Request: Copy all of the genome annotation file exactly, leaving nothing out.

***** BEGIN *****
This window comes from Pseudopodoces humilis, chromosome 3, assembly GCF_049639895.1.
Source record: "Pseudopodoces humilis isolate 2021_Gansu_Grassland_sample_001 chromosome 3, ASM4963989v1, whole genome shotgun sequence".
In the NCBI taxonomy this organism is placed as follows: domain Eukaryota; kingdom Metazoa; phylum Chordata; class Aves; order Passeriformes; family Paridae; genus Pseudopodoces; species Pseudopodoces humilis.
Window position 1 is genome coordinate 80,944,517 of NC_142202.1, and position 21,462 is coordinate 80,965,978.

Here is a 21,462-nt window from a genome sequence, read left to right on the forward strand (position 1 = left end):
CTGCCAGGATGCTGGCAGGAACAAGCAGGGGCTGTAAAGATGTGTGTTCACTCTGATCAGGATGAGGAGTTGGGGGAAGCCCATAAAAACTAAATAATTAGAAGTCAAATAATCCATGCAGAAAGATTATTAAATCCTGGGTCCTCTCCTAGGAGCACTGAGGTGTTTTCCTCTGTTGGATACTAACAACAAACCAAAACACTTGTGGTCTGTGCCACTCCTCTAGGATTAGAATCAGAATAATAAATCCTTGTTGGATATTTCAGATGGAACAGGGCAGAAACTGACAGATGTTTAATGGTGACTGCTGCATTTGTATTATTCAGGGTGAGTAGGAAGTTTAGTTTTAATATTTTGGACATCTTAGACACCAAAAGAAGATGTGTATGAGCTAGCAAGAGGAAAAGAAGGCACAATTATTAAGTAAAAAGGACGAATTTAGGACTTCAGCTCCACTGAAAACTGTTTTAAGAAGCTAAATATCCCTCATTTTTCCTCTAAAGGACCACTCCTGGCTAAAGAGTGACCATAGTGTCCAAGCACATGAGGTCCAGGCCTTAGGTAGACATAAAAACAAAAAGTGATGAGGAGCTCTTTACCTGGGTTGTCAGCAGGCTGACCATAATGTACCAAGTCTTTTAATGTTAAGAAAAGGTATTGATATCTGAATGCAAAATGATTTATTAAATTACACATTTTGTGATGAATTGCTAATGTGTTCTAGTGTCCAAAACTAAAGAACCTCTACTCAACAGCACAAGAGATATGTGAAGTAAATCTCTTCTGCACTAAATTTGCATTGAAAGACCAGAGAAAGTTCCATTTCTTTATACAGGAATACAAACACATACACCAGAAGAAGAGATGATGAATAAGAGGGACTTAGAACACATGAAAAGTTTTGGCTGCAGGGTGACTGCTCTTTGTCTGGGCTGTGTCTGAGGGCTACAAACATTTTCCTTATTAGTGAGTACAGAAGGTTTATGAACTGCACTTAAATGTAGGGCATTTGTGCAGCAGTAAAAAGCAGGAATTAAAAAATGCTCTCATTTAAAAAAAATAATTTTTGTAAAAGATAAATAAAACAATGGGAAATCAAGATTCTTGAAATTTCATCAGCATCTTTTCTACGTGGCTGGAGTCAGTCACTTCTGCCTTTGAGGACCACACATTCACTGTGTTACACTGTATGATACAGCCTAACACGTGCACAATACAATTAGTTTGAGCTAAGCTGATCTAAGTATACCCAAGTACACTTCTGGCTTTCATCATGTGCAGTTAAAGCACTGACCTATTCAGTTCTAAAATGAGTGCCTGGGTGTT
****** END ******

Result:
This window comes from Pseudopodoces humilis, chromosome 3, assembly GCF_049639895.1.
Source record: "Pseudopodoces humilis isolate 2021_Gansu_Grassland_sample_001 chromosome 3, ASM4963989v1, whole genome shotgun sequence".
In the NCBI taxonomy this organism is placed as follows: domain Eukaryota; kingdom Metazoa; phylum Chordata; class Aves; order Passeriformes; family Paridae; genus Pseudopodoces; species Pseudopodoces humilis.
Window position 1 is genome coordinate 80,944,517 of NC_142202.1, and position 21,462 is coordinate 80,965,978.

Here is a 21,462-nt window from a genome sequence, read left to right on the forward strand (position 1 = left end):
CTGCCAGGATGCTGGCAGGAACAAGCAGGGGCTGTAAAGATGTGTGTTCACTCTGATCAGGATGAGGAGTTGGGGGAAGCCCATAAAAACTAAATAATTAGAAGTCAAATAATCCATGCAGAAAGATTATTAAATCCTGGGTCCTCTCCTAGGAGCACTGAGGTGTTTTCCTCTGTTGGATACTAACAACAAACCAAAACACTTGTGGTCTGTGCCACTCCTCTAGGATTAGAATCAGAATAATAAATCCTTGTTGGATATTTCAGATGGAACAGGGCAGAAACTGACAGATGTTTAATGGTGACTGCTGCATTTGTATTATTCAGGGTGAGTAGGAAGTTTAGTTTTAATATTTTGGACATCTTAGACACCAAAAGAAGATGTGTATGAGCTAGCAAGAGGAAAAGAAGGCACAATTATTAAGTAAAAAGGACGAATTTAGGACTTCAGCTCCACTGAAAACTGTTTTAAGAAGCTAAATATCCCTCATTTTTCCTCTAAAGGACCACTCCTGGCTAAAGAGTGACCATAGTGTCCAAGCACATGAGGTCCAGGCCTTAGGTAGACATAAAAACAAAAAGTGATGAGGAGCTCTTTACCTGGGTTGTCAGCAGGCTGACCATAATGTACCAAGTCTTTTAATGTTAAGAAAAGGTATTGATATCTGAATGCAAAATGATTTATTAAATTACACATTTTGTGATGAATTGCTAATGTGTTCTAGTGTCCAAAACTAAAGAACCTCTACTCAACAGCACAAGAGATATGTGAAGTAAATCTCTTCTGCACTAAATTTGCATTGAAAGACCAGAGAAAGTTCCATTTCTTTATACAGGAATACAAACACATACACCAGAAGAAGAGATGATGAATAAGAGGGACTTAGAACACATGAAAAGTTTTGGCTGCAGGGTGACTGCTCTTTGTCTGGGCTGTGTCTGAGGGCTACAAACATTTTCCTTATTAGTGAGTACAGAAGGTTTATGAACTGCACTTAAATGTAGGGCATTTGTGCAGCAGTAAAAAGCAGGAATTAAAAAATGCTCTCATTTAAAAAAAATAATTTTTGTAAAAGATAAATAAAACAATGGGAAATCAAGATTCTTGAAATTTCATCAGCATCTTTTCTACGTGGCTGGAGTCAGTCACTTCTGCCTTTGAGGACCACACATTCACTGTGTTACACTGTATGATACAGCCTAACACGTGCACAATACAATTAGTTTGAGCTAAGCTGATCTAAGTATACCCAAGTACACTTCTGGCTTTCATCATGTGCAGTTAAAGCACTGACCTATTCAGTTCTAAAATGAGTGCCTGGGTGTT